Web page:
She adds: “Initially, I was focused on what the change meant for me, rather than what it meant for the organisation as a whole. After that conversation, though, it was easier to shift my vantage point to include a ton of other context about the full situation my team was facing. The change I was so afraid of? It actually turned out to provide me with more opportunities to learn and challenge myself in my work, which I simply hadn’t anticipated.”
When should junior managers feel that it’s okay to manage up – and how should they go about it?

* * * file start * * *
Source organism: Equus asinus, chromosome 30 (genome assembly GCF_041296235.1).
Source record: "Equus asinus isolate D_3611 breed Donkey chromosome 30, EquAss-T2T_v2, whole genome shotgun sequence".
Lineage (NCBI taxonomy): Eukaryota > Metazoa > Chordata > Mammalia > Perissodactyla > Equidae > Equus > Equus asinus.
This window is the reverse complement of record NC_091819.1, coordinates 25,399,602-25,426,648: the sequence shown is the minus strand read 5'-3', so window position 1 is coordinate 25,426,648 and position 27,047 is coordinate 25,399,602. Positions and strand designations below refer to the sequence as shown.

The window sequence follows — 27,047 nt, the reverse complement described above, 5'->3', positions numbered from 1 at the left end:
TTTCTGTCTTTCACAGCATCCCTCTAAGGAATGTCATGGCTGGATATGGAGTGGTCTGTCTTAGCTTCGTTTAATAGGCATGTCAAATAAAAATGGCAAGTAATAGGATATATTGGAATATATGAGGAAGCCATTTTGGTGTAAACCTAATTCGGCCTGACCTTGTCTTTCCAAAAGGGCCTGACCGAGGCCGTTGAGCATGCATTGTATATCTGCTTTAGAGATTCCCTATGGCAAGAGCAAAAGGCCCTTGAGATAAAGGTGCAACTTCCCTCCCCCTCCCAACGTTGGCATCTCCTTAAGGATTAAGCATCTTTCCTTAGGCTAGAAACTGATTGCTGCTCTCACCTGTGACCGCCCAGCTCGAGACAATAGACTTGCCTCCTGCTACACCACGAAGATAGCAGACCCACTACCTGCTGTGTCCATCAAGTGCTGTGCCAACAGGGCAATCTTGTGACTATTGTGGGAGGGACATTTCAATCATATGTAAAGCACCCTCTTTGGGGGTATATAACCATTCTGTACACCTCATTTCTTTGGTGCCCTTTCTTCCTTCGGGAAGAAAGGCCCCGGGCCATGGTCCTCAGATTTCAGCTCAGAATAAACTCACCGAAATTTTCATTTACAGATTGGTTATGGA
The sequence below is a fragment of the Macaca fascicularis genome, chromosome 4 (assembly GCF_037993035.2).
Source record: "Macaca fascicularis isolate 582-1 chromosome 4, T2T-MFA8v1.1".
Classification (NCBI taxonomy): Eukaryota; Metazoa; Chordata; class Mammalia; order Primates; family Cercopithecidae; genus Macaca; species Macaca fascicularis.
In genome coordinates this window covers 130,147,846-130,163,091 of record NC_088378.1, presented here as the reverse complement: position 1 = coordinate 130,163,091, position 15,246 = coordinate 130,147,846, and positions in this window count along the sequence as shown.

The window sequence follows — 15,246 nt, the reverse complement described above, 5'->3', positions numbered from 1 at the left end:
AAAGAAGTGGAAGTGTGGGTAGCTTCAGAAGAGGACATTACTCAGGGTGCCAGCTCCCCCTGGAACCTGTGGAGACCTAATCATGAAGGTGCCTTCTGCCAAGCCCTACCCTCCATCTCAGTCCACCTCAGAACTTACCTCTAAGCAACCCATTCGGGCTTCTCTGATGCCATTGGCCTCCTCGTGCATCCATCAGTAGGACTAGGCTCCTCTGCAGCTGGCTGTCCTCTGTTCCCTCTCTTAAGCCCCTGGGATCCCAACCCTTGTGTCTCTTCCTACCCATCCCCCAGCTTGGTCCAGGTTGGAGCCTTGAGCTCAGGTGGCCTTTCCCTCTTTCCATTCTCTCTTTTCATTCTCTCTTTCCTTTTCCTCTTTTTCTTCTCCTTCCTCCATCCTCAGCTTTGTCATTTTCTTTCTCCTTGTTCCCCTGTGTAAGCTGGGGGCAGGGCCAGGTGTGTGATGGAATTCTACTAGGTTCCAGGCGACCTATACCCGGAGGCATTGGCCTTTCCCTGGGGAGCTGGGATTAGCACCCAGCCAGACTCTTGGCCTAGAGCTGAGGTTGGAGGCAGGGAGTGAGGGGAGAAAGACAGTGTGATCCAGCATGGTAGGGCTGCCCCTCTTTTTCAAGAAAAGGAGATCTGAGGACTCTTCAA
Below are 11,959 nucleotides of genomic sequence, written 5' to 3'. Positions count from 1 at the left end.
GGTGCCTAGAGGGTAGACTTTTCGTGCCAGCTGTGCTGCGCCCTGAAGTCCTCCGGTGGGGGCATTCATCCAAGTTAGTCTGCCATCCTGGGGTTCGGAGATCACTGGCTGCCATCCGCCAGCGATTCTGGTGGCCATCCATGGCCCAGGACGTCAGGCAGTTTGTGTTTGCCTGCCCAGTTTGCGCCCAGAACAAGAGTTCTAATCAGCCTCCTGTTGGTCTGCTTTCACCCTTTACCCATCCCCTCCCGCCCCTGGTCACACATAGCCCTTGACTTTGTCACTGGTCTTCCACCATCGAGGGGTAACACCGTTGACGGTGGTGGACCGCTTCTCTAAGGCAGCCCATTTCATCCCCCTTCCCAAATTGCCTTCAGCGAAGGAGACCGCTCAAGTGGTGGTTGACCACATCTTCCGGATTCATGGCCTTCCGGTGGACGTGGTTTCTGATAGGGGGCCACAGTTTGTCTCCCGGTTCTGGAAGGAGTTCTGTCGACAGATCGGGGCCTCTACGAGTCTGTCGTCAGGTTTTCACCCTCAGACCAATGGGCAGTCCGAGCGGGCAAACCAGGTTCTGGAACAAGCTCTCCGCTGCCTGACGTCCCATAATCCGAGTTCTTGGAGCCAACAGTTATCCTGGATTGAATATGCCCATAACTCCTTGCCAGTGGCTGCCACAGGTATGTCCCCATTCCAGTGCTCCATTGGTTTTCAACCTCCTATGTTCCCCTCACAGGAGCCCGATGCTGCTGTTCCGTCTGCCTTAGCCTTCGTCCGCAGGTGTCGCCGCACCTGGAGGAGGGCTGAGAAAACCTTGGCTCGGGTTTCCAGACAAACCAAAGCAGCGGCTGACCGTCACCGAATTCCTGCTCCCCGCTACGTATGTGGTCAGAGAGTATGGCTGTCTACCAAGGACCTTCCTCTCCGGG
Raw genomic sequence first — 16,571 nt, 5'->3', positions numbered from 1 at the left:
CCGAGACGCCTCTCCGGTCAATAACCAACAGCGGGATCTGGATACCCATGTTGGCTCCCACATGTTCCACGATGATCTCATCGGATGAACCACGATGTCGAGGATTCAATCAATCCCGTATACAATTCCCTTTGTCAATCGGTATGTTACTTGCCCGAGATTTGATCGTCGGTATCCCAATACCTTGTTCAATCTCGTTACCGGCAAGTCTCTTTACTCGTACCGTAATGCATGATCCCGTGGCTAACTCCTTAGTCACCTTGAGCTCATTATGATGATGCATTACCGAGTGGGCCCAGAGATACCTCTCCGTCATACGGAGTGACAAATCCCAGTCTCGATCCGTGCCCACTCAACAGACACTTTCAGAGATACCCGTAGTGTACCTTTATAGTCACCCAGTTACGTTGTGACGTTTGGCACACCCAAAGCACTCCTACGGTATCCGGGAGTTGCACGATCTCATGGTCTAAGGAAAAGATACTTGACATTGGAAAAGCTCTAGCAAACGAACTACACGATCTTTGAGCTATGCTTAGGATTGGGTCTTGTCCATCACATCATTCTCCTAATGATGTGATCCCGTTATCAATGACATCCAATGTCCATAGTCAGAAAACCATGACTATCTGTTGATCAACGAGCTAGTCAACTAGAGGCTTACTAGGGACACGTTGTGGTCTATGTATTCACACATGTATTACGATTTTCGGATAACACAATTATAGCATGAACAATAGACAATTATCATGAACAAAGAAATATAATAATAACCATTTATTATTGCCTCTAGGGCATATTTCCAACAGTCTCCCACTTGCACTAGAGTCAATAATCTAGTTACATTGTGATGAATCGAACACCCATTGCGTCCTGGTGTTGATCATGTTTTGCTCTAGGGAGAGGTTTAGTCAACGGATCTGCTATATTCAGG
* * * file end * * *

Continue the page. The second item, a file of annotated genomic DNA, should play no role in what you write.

If you look good, we look good
Cooper says: “A young graduate who hadn’t been in her job very long once told me that it was clear to her that she was in her job specifically to make her boss look good. And if we consider notions of servant leadership – that we’re all working towards a higher purpose – then we should all be managing upwards and downwards at the same time. At no point should any of this mean setting out with some manipulative intent: it’s about all of us together wanting to achieve something better.
“But as the Suzan Bond example shows, there has to be a certain humility – and generosity of spirit – in the junior’s outlook. Because if they help their boss to look good, then their department or section also looks good, and the benefits flow to everyone.